by Chris Jarvis
On Friday it was revealed that this year’s Christmas Number One was Clean Bandit with Rockabye, their names forever written into the record books, joining some truly excellent pieces of music that have shared the top spot over the years. The Beatles scored a hat-trick in the 1960s. Slade’s ‘Merry Xmas Everybody’ beat Wizzard’s festive effort in 1973. Queen managed it twice, with Bohemian Rhapsody, some 16 years apart. We’ve had Spice Girls, The Human League, and Elvis Presley – all deserving the accolade.
Sometimes things gets a little giddy and surreal at this time of year too. Mr Blobby and Bob the Builder both sold more records than any actual living human in 1993 and 2000 respectively. In 1971, a song about a man named Ernie, a notoriously fast milkman, his horse, Trigger, and his rivalry with a baker — with whom he fights to win the love of a widow called Sue — somehow captivated the nation. Conversely, some form of bleak depression clearly swept across Britain in the Christmas of 2003, as that year’s winner was Gary Jules, covering Tears for Fears misery inducing classic ‘Mad World’.
Sometimes things gets a little giddy and surreal at this time of year too
Much of the rest of the coveted Christmas Number One position is filled with mediocrity, with some notable exceptions; moments when the British people were inspired en masse by a feat of political or charity endeavour. Band Aid’s (ill-informed, neocolonial) ‘Do They Know It’s Christmas?’ smashed into first place as an musical response to the 1984 Ethiopian Famine. Reiterations achieved the same in 1989 and 2004. In 2009, an online campaign brought the rebel-rousing Killing in the Name to the top to protest the dominance of corporate, and specifically Simon Cowell’s influence on the industry. 2012 saw Mel C, Mick Jones, Paul McCartney, Elizza Doolittle, Paloma Faith, Shane McGowan and a whole host of music’s great and good collaborate as The Justice Collective to raise funds for charities supporting families affected by the Hillsborough Disaster and bag the gold for Christmas.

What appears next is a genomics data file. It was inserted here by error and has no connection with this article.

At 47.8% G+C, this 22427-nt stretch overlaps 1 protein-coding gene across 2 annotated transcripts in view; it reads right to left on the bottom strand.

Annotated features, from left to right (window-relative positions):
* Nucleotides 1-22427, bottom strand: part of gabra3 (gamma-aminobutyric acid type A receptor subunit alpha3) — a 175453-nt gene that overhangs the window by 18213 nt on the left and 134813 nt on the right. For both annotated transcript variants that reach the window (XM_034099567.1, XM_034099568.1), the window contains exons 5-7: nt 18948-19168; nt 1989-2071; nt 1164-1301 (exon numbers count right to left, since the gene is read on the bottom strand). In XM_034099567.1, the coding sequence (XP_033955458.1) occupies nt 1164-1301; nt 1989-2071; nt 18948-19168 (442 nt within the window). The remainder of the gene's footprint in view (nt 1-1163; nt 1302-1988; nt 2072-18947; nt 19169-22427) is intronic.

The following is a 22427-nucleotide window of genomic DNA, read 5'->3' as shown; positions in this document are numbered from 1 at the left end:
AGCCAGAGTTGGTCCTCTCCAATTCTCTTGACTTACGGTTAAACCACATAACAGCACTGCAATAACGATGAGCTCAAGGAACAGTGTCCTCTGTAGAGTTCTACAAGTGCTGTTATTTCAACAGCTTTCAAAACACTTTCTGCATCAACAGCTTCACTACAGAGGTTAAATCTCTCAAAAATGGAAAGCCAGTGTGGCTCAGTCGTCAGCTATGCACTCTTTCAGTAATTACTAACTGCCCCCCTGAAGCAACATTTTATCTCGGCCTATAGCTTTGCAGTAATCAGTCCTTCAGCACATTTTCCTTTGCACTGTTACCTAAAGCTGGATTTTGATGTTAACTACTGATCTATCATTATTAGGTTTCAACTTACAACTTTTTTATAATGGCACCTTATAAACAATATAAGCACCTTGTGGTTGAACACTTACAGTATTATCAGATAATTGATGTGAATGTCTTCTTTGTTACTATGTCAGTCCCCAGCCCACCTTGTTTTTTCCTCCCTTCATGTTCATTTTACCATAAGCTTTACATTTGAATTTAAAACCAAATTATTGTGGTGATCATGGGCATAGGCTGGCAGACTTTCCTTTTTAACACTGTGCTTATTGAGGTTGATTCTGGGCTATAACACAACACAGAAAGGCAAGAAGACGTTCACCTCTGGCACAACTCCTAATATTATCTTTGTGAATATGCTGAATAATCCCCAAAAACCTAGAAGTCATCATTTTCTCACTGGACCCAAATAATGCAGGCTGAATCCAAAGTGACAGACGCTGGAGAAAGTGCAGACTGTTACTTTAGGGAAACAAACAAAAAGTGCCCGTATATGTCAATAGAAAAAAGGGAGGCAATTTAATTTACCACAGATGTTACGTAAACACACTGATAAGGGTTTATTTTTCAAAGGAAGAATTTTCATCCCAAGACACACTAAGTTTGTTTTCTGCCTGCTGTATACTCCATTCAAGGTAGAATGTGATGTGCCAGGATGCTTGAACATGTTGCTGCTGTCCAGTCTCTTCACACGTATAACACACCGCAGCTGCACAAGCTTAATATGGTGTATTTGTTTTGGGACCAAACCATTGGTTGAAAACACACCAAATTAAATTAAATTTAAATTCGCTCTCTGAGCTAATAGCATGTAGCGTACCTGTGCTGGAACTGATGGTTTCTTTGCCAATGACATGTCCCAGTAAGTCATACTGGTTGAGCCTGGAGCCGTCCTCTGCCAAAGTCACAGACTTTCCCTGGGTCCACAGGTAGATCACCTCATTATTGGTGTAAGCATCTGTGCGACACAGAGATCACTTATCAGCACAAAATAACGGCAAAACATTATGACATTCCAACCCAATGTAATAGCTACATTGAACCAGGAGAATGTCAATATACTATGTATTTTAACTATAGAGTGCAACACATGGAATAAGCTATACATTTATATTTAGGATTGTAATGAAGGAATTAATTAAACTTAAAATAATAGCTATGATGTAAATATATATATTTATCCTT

2016’s festive political treats came in the form of not one, but two, Labour Party related Christmas anthems.